PARSIPPANY, N.J.--(BUSINESS WIRE)--The Medicines Company (NASDAQ:MDCO) today announced that the U.S. Food and Drug Administration (FDA) has accepted for priority review the Company’s new drug application (NDA) filing for Carbavance® (meropenem-vaborbactam) for the treatment of complicated urinary tract infections (cUTIs). The FDA does not currently plan to hold an advisory committee meeting to discuss the application. The NDA filing is based on results from the pivotal Phase III TANGO 1 clinical trial in patients with cUTIs. As previously announced, the TANGO 1 trial met both FDA and European Medicines Agency (EMA) pre-specified primary endpoints. Carbavance also demonstrated statistical superiority over piperacillin-tazobactam with overall success in 98.4% of patients. Supporting the NDA are interim data from the ongoing TANGO 2 Phase III trial, which compares the safety, tolerability and efficacy of Carbavance with best available therapy in patients with selected serious infections due to confirmed or suspected carbapenem-resistant Enterobacteriaceae (CRE). The TANGO 2 trial is ongoing and the Company expects results to be available before the end of the third quarter of 2017. “The exceptionally rapid development of Carbavance demonstrates the strong product discovery and development capabilities of The Medicines Company’s Infectious Disease Business, and reflects our commitment to making innovative antimicrobial products available to patients with the most serious drug-resistant infections,” said Clive Meanwell, M.D., Ph.D., Chief Executive Officer of The Medicines Company. “We believe that Carbavance could be a promising and highly-differentiated treatment option for these patients and we look forward to continuing our dialogue with the FDA during its review process.” Tony Kingsley, President and Chief Operating Officer of The Medicines Company added, “Reaching this point in the development of Carbavance reflects the focus, commitment and expertise of our Infectious Disease Business. Multiple studies support the potential for Carbavance to make a meaningful difference in the treatment of serious infections. If approved by the FDA, we will leverage our existing sales and distribution infrastructure to launch Carbavance in the U.S. market.” Carbavance, an investigational agent not approved for commercial use in any market, is a combination of the carbapenem, meropenem, and the novel beta-lactamase inhibitor, vaborbactam (formerly known as RPX7009), administered as a fixed combination by IV infusion. It is being developed to treat serious gram-negative infections, such as cUTI, including those infections caused by bacteria resistant to currently-available carbapenems. Carbavance has been granted Fast Track status by the FDA for the treatment of cUTI and has been designated by the FDA as a Qualified Infectious Disease Product (QIDP), as authorized under the GAIN Act. Carbavance was designed to address gram-negative bacteria that produce new beta-lactamase enzymes that have spread in the United States and Europe, including strains producing the Klebsiella pneumoniae carbapenemase (KPC) enzyme. KPC-producing bacteria are the predominant form of CRE in the United States and are classified by the U.S. Centers for Disease Control and Prevention (CDC) to be an urgent antimicrobial resistance threat. In February 2014, the Company’s Infectious Disease Business was awarded a cost-sharing contract from the Biomedical Advanced Research and Development Authority (BARDA), a division of the Office of the Assistant Secretary for Preparedness and Response within the U.S. Department of Health and Human Services (HHS), of which $55.8 million in federal funds have been obligated to date to support the development of Carbavance. In September 2016, The Medicines Company entered into a new strategic partnership with BARDA that will provide the Company with up to $132 million to support the development of new antibiotics to fight drug-resistant, gram-negative infections. The partnership was established under HHS’s Other Transactional Authority (OTA) and is a distinctive, flexible, portfolio-based approach to funding drug development. The Medicines Company was awarded $32 million in initial funding, and up to an additional $100 million (pending the availability of funding) over approximately five years, if all options to extend the partnership are exercised by BARDA. The initial $32 million award support a Phase IIIb trial of the Carbavance, for the treatment of gram-negative infections in hospital-acquired bacterial pneumonia and ventilator-associated bacterial pneumonia (HABP/VABP). The initial award, as well as funding provided under any subsequent options exercised by BARDA, will also support the advancement of additional antibiotics in The Medicines Company’s leading portfolio of new antibiotic drug candidates targeting drug resistant bacteria. The Medicines Company’s Infectious Disease Business is committed to bringing life-saving antimicrobial products to patients with the most serious drug-resistant infections – infections caused by “super bugs” which are no longer treatable with available antibiotics. The Infectious Disease Business encompasses basic research and drug discovery focused on bacterial mechanisms of drug resistance; drug development focused on the most threatening bacterial diseases; and a distribution and commercial infrastructure that serves the leading hospitals and healthcare facilities in the United States. The business is currently developing Carbavance to treat serious gram-negative infections, such as complicated urinary tract infections, including those infections caused by bacteria resistant to currently available carbapenems. A pivotal Phase III clinical trial for Carbavance was successfully completed in 2016. Since 2014, our team has successfully developed and launched two antibiotics against serious infections: Orbactiv® (oritavancin) for treatment of acute bacterial skin and skin-structure infections in adults, including those due to methicillin-resistant Staphylococcus aureus (MRSA), and a new formulation of Minocin® (minocycline) for Injection, which is among the few FDA-approved agents for the treatment of infections due to Acinetobacter sp., a serious antimicrobial resistance threat. For more information on these products, including their respective prescribing information, please see www.orbactiv.com and www.minociniv.com. The Infectious Disease Business also has a leading pipeline of novel agents directed towards existing and emerging multidrug-resistant bacteria. The Medicines Company is a biopharmaceutical company driven by an overriding purpose – to save lives, alleviate suffering and contribute to the economics of healthcare. The Company’s mission is to create transformational solutions to address the most pressing healthcare needs facing patients, physicians and providers in three critical therapeutic areas: serious infectious disease care, cardiovascular care and surgery and perioperative care. The Company is headquartered in Parsippany, New Jersey, with global innovation centers in California and Switzerland. Statements contained in this press release that are not purely historical may be deemed to be forward-looking statements for purposes of the safe harbor provisions under The Private Securities Litigation Reform Act of 1995. Without limiting the foregoing, the words "believes," "anticipates," "expects," “potential,” and similar expressions are intended to identify forward-looking statements. These forward-looking statements involve known and unknown risks and uncertainties that may cause the Company's actual results, levels of activity, performance or achievements to be materially different from those expressed or implied by these forward-looking statements. Important factors that may cause or contribute to such differences include: whether the Company will make regulatory submissions for Carbavance on a timely basis, or at all; whether the Carbavance NDA and other regulatory submissions will receive approvals from regulatory agencies on a timely basis, or at all; whether clinical trials for Carbavance will advance in the clinical process on a timely basis, or at all, or succeed in achieving their specified endpoints; whether physicians, patients and other key decision makers will accept clinical trial results; and such other factors as are set forth in the risk factors detailed from time to time in the Company's periodic reports and registration statements filed with the Securities and Exchange Commission, including, without limitation, the risk factors detailed in the Company's Quarterly Report on Form 10-Q filed with the Securities and Exchange Commission on October 27, 2016, which are incorporated herein by reference. The Company specifically disclaims any obligation to update these forward-looking statements.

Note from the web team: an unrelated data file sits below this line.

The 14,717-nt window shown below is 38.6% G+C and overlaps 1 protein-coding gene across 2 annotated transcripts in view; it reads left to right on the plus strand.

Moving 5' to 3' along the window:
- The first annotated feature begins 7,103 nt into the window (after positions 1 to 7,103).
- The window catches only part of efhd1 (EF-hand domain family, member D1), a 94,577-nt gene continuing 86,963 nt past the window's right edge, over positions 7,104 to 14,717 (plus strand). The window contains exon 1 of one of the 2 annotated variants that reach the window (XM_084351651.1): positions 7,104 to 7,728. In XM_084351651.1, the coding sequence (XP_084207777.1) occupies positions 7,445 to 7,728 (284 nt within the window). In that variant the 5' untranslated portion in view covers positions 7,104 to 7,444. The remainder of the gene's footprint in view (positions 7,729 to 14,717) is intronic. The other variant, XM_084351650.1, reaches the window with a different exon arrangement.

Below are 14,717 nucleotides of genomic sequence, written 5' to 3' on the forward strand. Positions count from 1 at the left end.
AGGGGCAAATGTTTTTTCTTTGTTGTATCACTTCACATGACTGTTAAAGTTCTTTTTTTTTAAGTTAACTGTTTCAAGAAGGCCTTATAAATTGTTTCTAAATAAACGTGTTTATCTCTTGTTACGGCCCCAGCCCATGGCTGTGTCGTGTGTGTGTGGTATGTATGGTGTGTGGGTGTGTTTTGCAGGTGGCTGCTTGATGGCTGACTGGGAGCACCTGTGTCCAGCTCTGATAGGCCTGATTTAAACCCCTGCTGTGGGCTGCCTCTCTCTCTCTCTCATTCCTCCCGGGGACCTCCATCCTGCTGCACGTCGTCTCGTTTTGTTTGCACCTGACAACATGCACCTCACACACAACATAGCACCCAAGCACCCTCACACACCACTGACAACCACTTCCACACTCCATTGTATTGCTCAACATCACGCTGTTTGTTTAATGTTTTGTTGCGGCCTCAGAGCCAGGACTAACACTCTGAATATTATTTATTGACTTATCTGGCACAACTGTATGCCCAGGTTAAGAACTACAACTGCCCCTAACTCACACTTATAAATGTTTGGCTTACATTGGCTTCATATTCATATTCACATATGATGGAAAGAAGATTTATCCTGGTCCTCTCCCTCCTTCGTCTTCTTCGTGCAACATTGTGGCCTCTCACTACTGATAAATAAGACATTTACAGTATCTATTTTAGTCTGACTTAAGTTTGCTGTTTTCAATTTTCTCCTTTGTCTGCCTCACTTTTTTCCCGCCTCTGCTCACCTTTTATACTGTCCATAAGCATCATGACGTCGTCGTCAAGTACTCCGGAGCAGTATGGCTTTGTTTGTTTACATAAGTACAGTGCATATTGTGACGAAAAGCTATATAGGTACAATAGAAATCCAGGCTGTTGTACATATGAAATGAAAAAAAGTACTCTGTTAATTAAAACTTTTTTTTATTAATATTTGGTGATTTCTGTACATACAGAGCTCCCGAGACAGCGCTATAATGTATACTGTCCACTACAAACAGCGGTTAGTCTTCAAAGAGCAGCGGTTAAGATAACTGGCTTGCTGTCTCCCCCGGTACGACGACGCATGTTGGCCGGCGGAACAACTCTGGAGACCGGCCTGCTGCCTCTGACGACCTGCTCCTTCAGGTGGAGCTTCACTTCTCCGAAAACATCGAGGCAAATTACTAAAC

News Article | March 1, 2017